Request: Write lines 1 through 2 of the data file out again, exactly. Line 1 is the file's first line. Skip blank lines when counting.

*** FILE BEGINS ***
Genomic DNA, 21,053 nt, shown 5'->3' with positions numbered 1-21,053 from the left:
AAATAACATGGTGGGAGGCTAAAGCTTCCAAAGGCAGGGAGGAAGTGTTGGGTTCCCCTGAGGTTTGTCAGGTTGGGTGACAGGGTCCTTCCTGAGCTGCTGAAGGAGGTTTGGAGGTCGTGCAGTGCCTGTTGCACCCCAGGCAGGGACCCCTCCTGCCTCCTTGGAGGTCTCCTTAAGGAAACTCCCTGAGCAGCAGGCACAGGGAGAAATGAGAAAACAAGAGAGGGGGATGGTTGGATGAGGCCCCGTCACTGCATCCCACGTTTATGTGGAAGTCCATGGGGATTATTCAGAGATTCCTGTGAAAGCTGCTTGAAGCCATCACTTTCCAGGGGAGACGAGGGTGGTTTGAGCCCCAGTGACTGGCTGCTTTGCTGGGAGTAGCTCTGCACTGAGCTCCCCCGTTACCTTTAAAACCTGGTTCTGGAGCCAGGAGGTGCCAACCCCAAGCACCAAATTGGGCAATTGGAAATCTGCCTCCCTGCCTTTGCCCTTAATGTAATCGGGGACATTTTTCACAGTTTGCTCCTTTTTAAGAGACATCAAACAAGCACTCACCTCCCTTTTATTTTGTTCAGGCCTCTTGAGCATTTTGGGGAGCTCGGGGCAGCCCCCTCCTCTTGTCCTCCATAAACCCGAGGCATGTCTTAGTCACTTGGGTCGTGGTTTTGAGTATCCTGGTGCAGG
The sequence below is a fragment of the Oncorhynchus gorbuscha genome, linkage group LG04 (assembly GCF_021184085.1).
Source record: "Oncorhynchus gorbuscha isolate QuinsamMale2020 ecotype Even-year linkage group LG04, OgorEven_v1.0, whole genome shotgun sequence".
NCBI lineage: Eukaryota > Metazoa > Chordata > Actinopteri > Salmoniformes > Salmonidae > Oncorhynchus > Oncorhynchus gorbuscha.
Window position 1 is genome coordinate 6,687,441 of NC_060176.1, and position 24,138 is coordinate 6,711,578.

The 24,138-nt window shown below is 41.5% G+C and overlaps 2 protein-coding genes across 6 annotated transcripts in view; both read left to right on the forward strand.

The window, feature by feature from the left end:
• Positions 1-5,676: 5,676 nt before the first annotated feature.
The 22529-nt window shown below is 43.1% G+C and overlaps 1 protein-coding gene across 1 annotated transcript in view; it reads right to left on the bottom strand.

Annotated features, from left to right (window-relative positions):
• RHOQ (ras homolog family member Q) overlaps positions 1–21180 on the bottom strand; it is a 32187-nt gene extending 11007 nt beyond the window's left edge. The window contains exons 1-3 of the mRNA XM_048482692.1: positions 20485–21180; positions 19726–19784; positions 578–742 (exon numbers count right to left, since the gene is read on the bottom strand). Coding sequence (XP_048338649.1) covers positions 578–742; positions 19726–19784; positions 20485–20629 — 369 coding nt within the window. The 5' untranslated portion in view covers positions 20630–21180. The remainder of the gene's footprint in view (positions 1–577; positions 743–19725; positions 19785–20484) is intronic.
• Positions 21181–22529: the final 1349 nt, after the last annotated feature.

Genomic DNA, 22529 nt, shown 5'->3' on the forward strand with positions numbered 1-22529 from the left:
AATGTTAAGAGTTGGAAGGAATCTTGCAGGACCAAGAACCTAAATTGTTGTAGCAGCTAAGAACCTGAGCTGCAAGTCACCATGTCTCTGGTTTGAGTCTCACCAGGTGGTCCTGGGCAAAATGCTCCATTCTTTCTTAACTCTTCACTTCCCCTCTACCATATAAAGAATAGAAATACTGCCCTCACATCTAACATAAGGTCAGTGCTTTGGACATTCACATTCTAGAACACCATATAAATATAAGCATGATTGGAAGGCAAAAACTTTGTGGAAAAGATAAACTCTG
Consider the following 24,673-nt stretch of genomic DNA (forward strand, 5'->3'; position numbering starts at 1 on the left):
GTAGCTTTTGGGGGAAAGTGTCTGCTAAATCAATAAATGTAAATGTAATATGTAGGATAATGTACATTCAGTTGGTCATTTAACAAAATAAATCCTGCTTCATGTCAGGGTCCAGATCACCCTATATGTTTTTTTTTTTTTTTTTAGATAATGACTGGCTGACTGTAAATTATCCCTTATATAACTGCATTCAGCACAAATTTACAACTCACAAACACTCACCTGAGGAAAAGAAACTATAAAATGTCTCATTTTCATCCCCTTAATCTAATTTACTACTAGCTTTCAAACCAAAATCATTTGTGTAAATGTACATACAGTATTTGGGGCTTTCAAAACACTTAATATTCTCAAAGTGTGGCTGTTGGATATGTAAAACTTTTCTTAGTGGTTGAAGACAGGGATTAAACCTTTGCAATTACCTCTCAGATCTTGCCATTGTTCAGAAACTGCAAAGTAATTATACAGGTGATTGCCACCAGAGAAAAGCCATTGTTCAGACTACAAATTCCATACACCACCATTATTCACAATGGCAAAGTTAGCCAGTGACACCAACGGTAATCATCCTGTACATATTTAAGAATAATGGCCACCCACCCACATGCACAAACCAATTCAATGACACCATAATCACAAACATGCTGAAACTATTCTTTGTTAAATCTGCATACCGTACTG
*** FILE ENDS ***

Genomic DNA, 21,053 nt, shown 5'->3' with positions numbered 1-21,053 from the left:
AAATAACATGGTGGGAGGCTAAAGCTTCCAAAGGCAGGGAGGAAGTGTTGGGTTCCCCTGAGGTTTGTCAGGTTGGGTGACAGGGTCCTTCCTGAGCTGCTGAAGGAGGTTTGGAGGTCGTGCAGTGCCTGTTGCACCCCAGGCAGGGACCCCTCCTGCCTCCTTGGAGGTCTCCTTAAGGAAACTCCCTGAGCAGCAGGCACAGGGAGAAATGAGAAAACAAGAGAGGGGGATGGTTGGATGAGGCCCCGTCACTGCATCCCACGTTTATGTGGAAGTCCATGGGGATTATTCAGAGATTCCTGTGAAAGCTGCTTGAAGCCATCACTTTCCAGGGGAGACGAGGGTGGTTTGAGCCCCAGTGACTGGCTGCTTTGCTGGGAGTAGCTCTGCACTGAGCTCCCCCGTTACCTTTAAAACCTGGTTCTGGAGCCAGGAGGTGCCAACCCCAAGCACCAAATTGGGCAATTGGAAATCTGCCTCCCTGCCTTTGCCCTTAATGTAATCGGGGACATTTTTCACAGTTTGCTCCTTTTTAAGAGACATCAAACAAGCACTCACCTCCCTTTTATTTTGTTCAGGCCTCTTGAGCATTTTGGGGAGCTCGGGGCAGCCCCCTCCTCTTGTCCTCCATAAACCCGAGGCATGTCTTAGTCACTTGGGTCGTGGTTTTGAGTATCCTGGTGCAGG